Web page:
On Friday night I was lucky enough to be one of the 87,000 inside Wembley to digest England’s latest World Cup Qualifier against their ‘old enemy.’ The Three Lions eventually ran out comfortable 3-0 winners, but the match was far more complicated than that scoreline might suggest. There were various talking points which came to light such as whether Gareth Southgate is the right man to take England forward and how England are responding to their recent problems under Roy Hodgson and Sam Allardyce.
Ahead of the match there were rumours that Gareth Southgate would be appointed as the permanent England manager if they beat Scotland. Personally I don’t think it is a good idea for a manager to be given a job on the basis of one result, so hopefully there is no truth to those rumours. However, I do not think Southgate would be a bad manager for England and hope he does get the job for now. With the current shortage of outstanding candidates I would not see the point in giving the job to somebody different. I think the effect of yet another change of managers would be detrimental on the team so Southgate should be kept on for the moment, however I am not sure he is the man to do the job in the long term. In my view the best course of action would be to keep Southgate as an interim manager until the next World Cup and then reevaluate the situation.
There are simply no outstanding options available at the moment who would realistically take the job so the best option would be to sit tight until one emerges. There is no point in appointing a new manager simply for the sake of it because it is decided that Southgate is not the man to take the country forward in the long term so it would be better to keep the current manager for now so that the team can get some stability, but I do not think Southgate should be appointed permanently. If at the end of the season somebody like Arséne Wenger becomes available then I think he should be offered the job because he would be a good appointment so England should not give any long term contract to Southgate. Ideally England will keep Southgate on a rolling contract up until the next World Cup, when we can again decide what best to do about the situation. I do not want to be committed to keeping Southgate until a certain point because if a good manager becomes available England would then be unable to offer them the job, but change for the sake of change will not help the team so I would keep Southgate in the short term.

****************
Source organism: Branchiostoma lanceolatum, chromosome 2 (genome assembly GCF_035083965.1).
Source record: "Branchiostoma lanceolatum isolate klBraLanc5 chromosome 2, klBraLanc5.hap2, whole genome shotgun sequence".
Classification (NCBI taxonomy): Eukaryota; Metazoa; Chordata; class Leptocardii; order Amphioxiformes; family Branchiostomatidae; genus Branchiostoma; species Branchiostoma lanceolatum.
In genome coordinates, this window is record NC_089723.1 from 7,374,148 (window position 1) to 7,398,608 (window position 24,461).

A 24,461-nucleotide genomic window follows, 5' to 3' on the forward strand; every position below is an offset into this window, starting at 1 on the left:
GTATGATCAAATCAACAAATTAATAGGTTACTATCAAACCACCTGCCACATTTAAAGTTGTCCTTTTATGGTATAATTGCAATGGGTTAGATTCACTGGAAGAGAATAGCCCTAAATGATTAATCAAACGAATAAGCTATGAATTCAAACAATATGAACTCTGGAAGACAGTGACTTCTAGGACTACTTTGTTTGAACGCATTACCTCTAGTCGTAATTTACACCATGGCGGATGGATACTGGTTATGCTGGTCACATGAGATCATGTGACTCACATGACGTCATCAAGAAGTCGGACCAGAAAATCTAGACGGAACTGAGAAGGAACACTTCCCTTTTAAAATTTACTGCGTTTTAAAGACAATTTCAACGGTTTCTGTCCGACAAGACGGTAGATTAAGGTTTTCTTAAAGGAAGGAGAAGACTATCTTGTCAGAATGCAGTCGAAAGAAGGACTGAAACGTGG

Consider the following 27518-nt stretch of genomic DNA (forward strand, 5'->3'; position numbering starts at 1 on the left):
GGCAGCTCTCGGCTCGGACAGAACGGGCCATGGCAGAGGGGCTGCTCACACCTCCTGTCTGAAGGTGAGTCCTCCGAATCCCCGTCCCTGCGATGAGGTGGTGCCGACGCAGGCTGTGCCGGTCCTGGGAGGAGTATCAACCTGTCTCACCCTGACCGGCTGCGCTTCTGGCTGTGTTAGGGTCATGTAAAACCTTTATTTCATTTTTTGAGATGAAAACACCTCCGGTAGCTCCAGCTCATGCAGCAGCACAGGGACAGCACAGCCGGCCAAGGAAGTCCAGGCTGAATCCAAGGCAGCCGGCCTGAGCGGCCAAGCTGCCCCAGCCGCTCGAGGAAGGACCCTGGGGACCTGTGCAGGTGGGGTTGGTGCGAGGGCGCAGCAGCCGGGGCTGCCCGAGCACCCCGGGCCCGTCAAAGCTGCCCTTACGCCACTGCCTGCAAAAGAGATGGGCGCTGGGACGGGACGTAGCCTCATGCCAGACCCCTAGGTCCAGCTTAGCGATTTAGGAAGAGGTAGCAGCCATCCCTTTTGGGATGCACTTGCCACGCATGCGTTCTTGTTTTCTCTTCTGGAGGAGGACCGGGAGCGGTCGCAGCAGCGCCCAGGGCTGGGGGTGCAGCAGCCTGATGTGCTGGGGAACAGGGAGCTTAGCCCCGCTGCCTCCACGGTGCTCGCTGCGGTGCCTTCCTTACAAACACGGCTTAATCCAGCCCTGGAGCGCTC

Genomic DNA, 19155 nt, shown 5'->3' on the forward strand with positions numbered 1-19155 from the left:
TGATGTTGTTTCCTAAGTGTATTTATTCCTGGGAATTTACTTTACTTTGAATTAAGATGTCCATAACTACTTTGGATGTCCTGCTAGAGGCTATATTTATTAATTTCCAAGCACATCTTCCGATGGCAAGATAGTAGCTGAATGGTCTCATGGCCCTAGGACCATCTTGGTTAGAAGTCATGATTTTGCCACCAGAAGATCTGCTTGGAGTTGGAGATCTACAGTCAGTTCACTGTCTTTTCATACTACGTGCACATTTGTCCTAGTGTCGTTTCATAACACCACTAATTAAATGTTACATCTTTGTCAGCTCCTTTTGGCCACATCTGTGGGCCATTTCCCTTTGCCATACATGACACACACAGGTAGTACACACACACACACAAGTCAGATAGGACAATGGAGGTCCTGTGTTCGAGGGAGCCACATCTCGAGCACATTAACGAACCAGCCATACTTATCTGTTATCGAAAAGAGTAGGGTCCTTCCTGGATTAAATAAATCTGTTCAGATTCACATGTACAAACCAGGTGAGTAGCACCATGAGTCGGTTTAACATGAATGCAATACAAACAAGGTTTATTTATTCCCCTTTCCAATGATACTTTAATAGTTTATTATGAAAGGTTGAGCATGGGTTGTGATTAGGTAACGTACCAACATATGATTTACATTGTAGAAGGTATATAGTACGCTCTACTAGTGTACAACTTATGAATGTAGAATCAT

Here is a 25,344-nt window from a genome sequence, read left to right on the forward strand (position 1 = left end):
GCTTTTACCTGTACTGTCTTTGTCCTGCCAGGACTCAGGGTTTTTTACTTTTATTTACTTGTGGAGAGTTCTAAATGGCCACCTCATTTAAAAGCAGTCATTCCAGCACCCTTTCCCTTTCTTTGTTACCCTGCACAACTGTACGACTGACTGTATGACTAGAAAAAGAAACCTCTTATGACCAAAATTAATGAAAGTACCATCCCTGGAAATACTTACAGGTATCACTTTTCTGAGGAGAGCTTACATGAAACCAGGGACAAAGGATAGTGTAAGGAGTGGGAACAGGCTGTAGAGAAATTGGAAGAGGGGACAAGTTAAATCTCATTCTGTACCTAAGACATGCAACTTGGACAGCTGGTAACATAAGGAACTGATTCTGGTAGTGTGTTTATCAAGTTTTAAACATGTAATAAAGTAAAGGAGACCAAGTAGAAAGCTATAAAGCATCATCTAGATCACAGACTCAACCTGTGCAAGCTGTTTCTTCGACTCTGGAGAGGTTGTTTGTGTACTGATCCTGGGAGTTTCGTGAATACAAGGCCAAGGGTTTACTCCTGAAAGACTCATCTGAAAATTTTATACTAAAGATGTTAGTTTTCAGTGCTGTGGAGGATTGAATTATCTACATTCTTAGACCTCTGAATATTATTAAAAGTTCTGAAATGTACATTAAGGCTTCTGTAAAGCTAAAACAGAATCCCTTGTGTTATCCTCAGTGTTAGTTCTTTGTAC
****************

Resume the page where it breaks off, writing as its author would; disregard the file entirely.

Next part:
I have found it surprising that so little emphasis has been put on analysing the tactics that Southgate has been using. This will probably be seen as an insult, but I saw some very clear parallels between the tactics under Southgate and the tactics under Roy Hodgson. Both managers have seen their England teams play with variations of 4-5-1 formations, with Hodgson favouring the use of a defensive midfielder and two more dynamic central midfielders and Southgate opting for two siting central midfielders and one in the number ten role. Under both managers England’s wingers have taken up narrow positions so that they almost act as two extra number tens, allowing the full-backs to push up and offer a threat out wide. This system is clearly tailored to accommodate Southgate’s philosophy of playing out from the back.
Short passing is clearly something Southgate is trying to impose on his team, as was seen with Joe Hart passing the ball short whenever possible and the packing of central midfield. However I’m not sure that England’s players are best suited to that style of football. Despite the fact that John Stones i widely regarded as one of the best ball-playing central defenders in world football, him and Gary Cahill played themselves into trouble several times against Scotland and a better side would have punished them. The midfield also found it difficult at times to bypass the defence with the killer pass, which could see the continuation of England’s problems against less adventurous sides that they have encountered such as Iceland and Slovenia recently. Hopefully England can improve their passing to become more effective in their style of play.
Even though there were a couple of negative points to England v Scotland, the most important thing was the win. As with any competitive match, the win is all that really matters and it was even better due to the three goal margin of victory. I’m not sure whether Southgate will be appointed permanently but I would much rather keep him as interim rather than changing manager. England’s passing football will be put to the test when they play Spain on Tuesday so it will be interesting to see whether they will be able to successfully employ Southgate’s system or whether they will encounter the same problems as they did under Hodgson.